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Helping English Language Learners Who Struggle in School

English language learners often struggle in American classrooms. How can parents and teachers determine if there's more going on, such as a learning disability? There are methods to help pinpoint the cause.

By Linda Broatch, M.A.

Are you concerned that your child who is learning to speak English also struggles too much with his schoolwork, or that he's frustrated or discouraged with school? Has his teacher told you that your child is learning more slowly than his classmates?

Children who are learning English may have difficulty with schoolwork for many reasons. In order to help your child, you and the school must first figure out the specific reason for his problems.

Think About Your Child's Health and Well-Being

As a first step, think about factors such as physical health, emotional issues or other challenges he may face. For example, learning problems can sometimes be the result of:

  • Vision, hearing or health problems
  • Lack of sleep
  • Excessive anxiety or worry
  • Stressful school situations, such as bullying
  • Stressful family situations such as serious illness, death or divorce

If your child hasn't had a recent medical check-up, it's a good idea to schedule a complete physical examination to rule out any health issues.

Types of Difficulties English Language Learners May Experience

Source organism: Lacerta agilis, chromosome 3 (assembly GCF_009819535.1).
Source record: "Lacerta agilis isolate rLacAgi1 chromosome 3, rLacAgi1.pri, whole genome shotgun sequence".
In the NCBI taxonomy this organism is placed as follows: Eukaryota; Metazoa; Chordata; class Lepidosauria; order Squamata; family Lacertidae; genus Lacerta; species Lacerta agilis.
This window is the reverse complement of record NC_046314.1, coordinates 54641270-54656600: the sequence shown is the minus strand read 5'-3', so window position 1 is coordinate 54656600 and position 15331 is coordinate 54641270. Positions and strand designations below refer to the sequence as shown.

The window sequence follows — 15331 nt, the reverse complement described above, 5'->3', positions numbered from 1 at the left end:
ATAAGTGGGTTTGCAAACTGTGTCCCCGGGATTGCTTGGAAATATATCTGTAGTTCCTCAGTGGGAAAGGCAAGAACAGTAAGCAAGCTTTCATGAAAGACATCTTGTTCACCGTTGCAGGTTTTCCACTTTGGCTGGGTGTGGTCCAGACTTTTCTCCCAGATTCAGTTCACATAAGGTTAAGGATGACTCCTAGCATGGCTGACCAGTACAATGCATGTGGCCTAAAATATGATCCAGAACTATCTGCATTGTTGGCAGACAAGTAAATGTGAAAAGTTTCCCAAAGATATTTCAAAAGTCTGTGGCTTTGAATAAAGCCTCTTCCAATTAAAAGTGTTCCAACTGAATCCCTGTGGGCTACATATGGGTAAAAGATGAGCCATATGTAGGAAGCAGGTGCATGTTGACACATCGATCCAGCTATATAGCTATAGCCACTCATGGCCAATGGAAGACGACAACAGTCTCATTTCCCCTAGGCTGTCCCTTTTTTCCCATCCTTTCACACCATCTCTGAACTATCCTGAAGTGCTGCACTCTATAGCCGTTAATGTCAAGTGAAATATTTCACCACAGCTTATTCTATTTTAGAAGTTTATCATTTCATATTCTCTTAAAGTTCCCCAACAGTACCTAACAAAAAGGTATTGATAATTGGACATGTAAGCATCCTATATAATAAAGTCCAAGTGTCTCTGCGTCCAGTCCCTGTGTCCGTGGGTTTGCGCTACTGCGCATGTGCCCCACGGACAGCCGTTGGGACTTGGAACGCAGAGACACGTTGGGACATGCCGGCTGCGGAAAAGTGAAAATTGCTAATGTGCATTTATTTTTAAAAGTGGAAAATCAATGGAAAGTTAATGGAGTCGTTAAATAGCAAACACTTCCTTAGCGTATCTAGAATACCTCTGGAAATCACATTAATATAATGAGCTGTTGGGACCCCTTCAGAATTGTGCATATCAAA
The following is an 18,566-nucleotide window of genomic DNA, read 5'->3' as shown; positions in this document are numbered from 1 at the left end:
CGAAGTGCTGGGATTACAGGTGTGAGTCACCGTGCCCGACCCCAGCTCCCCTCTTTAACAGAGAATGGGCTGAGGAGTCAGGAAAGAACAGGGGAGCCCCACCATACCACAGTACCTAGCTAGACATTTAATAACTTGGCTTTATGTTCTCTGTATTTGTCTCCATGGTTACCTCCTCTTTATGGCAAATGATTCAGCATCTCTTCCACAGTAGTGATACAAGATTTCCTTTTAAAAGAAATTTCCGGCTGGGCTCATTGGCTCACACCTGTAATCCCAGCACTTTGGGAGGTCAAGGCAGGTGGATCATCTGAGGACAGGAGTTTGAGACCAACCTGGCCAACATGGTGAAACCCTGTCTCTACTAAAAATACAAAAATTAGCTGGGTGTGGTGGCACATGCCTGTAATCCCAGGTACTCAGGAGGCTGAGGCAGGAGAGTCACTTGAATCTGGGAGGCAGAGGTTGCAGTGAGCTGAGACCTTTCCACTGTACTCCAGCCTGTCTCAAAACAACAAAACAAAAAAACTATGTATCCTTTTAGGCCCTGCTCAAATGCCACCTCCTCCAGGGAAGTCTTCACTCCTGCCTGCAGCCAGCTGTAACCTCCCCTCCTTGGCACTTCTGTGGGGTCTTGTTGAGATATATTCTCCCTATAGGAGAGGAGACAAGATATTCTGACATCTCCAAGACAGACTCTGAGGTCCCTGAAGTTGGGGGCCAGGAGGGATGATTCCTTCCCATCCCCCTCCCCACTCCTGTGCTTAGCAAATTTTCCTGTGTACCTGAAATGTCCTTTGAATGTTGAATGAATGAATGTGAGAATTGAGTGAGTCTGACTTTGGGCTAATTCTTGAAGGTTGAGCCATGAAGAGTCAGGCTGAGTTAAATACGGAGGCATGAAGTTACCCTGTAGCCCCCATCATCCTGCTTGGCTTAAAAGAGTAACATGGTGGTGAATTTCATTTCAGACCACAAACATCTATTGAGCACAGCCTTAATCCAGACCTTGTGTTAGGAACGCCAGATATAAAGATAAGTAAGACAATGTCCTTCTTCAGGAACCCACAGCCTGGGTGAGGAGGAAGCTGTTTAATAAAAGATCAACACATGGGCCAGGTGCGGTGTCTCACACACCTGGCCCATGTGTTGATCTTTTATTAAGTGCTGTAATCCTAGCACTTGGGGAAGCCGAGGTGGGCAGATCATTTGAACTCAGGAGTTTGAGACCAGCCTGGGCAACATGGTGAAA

For English language learner (ELL) students, learning English at the same time they're learning academic content, such as science or social studies, is very difficult mental work. So it's not unusual for them to struggle with learning issues on occasion. But ELL students may also experience more serious learning difficulties. According to Dr. Alba Ortiz, a professor and researcher at the University of Texas at Austin, there are three types of conditions that may lead to learning difficulties for ELL students:

  • Type 1: Learning difficulties that result from the learning environment. For example, ELL students may not have access to effective English language instruction. Or classroom teaching may assume life experiences or cultural knowledge that students don't have.
  • Type 2: A learning difficulty that can be addressed in the regular classroom if it's identified right away and the student gets additional, focused instruction to help him catch up with classmates. When the student doesn't get immediate help, the learning problem gets worse and may be confused with a learning disability (Type 3 below).
  • Type 3: A learning problem that is not a result of the learning environment. Your child may have a learning disability (LD) that makes it hard for him to understand, remember or use the knowledge and skills he's taught. Students with LD have average or above-average intelligence, but they require extra help from a special education teacher-in addition to their regular classroom instruction-in order to succeed at school.